Nonproliferation efforts are being profoundly affected by the deepening nuclear collaboration between Russia and China. Between September and December, RUSI data shows that Russia exported almost seven times more highly enriched uranium for CFR-600 to China than all the material removed worldwide under the auspices of the United States and the IAEA in the last three decades.
Third-party trade provider RUSI cites Russian customs records in claiming that China paid around $384 million in three installments for 25,000 kg of Rosatom’s CFR-600 gasoline during the time period in question.
Rosatom has refused to comment. The project “will become the first nuclear power station with a high-capacity fast reactor outside of Russia,” according to a statement released by Rosatom’s TVEL Fuel Corporation on December 28.
A select few countries are allowed to produce or possess highly enriched uranium, defined as the presence of refined uranium-235 isotopes with a purity of more than 20%.
The higher the level of enrichment, the closer it approaches suitability for weapons use. The elimination of international trade in highly enriched uranium has been a central pillar of nonproliferation policy since the 1990s.
The CFR-600 is a key component of China’s ambitious $440 billion plan to overtake the United States as the world’s leading supplier of nuclear electricity by the middle of the next decade.
It operates on so-called mixed-oxide fuel and highly enriched uranium, unlike conventional light-water reactors, and can create plutonium suitable for use in nuclear weapons.
In Gansu province, China is constructing a desert factory to separate plutonium from CFR-600 spent fuel. The facility is expected to be finished in two years. Beijing has voluntarily stopped reporting its plutonium reserves to the IAEA since 2017.
Attempts to alleviate tensions between the world’s two largest economies culminated in a high-level diplomatic summit in December between senior US and Chinese officials in Langfang, a nearby city of the Chinese capital.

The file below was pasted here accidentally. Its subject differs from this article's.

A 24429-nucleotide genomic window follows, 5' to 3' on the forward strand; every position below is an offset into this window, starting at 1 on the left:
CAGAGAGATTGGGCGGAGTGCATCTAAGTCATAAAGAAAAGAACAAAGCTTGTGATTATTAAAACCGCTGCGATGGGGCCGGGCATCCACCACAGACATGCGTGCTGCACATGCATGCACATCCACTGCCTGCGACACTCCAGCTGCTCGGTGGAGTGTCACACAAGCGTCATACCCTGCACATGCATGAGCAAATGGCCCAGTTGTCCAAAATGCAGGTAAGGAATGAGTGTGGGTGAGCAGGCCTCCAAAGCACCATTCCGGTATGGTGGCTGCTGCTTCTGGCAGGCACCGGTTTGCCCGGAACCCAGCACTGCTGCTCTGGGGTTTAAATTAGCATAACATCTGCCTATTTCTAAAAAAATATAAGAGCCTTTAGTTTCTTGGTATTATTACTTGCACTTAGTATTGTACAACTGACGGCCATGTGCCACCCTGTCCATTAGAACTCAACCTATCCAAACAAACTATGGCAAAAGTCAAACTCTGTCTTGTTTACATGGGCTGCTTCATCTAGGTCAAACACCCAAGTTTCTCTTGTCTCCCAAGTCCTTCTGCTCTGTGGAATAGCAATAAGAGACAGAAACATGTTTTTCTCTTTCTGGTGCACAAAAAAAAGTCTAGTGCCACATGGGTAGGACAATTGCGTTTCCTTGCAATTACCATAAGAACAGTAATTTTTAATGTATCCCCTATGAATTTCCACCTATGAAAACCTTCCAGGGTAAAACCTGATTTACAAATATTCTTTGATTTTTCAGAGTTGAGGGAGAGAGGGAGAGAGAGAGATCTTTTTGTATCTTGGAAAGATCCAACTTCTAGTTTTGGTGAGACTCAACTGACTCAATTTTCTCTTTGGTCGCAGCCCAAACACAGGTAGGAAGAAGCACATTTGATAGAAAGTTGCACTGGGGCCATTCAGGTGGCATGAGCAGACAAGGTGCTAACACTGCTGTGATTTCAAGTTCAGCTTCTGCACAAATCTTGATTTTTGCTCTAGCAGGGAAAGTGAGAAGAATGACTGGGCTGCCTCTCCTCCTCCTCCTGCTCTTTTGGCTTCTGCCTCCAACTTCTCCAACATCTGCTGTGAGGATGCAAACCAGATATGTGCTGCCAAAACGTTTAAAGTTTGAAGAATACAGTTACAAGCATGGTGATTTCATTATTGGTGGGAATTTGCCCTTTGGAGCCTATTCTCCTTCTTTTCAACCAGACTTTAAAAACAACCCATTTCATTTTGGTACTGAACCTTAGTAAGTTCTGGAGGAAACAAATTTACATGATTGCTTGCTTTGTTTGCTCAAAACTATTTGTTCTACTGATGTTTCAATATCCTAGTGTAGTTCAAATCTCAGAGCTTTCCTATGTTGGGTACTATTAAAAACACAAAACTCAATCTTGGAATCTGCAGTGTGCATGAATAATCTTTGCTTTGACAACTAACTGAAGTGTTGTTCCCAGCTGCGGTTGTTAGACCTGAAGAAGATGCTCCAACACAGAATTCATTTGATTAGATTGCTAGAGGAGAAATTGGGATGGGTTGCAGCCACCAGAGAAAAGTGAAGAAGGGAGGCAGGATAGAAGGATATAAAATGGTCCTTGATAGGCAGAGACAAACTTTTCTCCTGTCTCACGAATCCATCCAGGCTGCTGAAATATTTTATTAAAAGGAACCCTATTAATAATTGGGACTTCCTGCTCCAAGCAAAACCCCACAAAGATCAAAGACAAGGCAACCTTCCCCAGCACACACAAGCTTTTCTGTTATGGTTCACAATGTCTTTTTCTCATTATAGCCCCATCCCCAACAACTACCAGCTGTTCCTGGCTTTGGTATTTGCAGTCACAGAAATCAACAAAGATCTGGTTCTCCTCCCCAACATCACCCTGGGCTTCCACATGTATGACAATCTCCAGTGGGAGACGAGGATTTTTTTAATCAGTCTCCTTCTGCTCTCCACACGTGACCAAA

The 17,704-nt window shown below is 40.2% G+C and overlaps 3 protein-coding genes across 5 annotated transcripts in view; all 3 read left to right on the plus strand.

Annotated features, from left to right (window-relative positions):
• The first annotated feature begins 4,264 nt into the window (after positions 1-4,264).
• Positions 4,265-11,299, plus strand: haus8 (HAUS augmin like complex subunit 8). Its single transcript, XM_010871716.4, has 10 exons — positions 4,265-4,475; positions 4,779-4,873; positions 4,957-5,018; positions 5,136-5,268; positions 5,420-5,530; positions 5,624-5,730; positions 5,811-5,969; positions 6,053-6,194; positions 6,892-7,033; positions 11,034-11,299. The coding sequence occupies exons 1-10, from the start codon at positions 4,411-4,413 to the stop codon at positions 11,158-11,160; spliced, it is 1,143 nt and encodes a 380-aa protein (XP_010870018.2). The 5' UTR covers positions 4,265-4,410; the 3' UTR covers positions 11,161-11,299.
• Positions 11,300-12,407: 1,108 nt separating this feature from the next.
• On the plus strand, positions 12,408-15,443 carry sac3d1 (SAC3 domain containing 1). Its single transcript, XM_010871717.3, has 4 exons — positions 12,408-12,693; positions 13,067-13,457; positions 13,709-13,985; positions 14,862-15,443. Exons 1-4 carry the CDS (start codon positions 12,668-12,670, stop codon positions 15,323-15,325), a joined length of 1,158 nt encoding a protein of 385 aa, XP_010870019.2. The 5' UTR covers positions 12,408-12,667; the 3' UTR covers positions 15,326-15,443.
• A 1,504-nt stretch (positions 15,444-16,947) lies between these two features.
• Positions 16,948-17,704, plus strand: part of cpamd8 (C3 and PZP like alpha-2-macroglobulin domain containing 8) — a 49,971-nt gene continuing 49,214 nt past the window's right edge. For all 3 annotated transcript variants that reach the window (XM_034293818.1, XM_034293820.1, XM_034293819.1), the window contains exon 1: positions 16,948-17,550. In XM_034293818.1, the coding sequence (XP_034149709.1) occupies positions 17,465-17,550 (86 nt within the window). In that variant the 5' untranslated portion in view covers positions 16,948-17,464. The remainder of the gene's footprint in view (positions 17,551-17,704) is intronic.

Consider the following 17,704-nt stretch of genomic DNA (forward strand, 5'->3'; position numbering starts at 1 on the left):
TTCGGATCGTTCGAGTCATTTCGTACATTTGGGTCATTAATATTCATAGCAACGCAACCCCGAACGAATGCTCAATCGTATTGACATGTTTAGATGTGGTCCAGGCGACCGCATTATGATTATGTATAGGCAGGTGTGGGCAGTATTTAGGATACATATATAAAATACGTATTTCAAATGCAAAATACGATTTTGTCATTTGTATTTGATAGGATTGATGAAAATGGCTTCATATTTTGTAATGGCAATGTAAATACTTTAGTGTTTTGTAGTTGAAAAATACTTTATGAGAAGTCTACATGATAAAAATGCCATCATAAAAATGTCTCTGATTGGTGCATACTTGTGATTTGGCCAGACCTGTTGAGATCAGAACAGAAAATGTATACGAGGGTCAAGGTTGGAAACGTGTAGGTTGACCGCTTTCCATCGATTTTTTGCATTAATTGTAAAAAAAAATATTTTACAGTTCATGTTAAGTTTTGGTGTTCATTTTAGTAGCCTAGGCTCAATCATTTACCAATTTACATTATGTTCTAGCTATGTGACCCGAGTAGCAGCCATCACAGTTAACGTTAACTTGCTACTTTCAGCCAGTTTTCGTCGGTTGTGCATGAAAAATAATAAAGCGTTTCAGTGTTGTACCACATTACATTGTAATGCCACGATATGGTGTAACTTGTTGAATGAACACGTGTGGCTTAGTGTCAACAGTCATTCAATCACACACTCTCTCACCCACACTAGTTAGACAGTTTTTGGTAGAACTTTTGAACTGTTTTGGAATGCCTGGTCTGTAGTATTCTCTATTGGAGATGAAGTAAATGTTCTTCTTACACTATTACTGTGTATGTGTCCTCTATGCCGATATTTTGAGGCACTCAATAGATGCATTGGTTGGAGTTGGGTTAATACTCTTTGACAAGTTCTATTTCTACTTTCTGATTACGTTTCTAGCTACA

The cancellation of Blinken’s trip in February after reports of a Chinese surveillance balloon above American airspace prompted Biden to order a US warplane’s shooting down, ratcheting up tensions again.
Wang Yi, China’s senior diplomat, referred to the US response as “hysterical” at a security conference in Munich, while Blinken told Beijing that he would not contribute fatal weapons to Russia’s war in Ukraine.
Russia has become increasingly dependent on China since Putin’s invasion of Ukraine a year ago triggered unprecedented international sanctions. China has shown little intention of abandoning its staunch diplomatic partner against their common American adversary, even as Beijing presents itself as a neutral player in the war.
As part of the five-member club of official nuclear-weapon states codified under the 1970 Nonproliferation Treaty, China and Russia do not have to report details that could help verify whether CFR-600 is being used to increase the Beijing weapons arsenal. The site is not subject to mandatory IAEA monitoring, forcing the Pentagon and arms control analysts to make assumptions about its purpose.